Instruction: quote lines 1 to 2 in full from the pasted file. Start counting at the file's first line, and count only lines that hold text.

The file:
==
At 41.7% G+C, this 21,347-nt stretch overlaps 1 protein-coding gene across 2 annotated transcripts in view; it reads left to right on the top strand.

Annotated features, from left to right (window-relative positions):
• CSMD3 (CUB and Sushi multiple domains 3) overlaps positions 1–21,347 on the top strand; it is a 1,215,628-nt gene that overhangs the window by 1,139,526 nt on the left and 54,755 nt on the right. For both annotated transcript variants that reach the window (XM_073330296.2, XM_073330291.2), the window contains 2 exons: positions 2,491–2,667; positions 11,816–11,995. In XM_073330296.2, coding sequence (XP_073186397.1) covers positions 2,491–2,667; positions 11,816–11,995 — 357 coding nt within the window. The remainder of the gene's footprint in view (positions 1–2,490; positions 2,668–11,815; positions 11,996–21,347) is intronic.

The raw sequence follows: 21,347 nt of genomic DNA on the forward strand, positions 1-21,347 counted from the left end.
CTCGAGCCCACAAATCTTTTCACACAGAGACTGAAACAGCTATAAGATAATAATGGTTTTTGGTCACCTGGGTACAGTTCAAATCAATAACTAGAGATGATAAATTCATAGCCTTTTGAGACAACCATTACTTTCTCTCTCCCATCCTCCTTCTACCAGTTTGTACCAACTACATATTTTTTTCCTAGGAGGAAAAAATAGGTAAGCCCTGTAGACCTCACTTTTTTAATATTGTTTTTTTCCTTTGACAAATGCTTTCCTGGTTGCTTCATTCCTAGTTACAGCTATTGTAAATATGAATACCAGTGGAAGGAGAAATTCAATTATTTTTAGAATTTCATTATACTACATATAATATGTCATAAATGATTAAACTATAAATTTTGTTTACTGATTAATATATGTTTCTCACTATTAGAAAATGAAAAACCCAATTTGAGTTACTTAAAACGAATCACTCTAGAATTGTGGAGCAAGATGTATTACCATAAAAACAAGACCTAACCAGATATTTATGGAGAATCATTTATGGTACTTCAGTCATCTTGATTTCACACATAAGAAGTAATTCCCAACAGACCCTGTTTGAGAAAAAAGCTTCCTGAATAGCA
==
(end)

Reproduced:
At 41.7% G+C, this 21,347-nt stretch overlaps 1 protein-coding gene across 2 annotated transcripts in view; it reads left to right on the top strand.

Annotated features, from left to right (window-relative positions):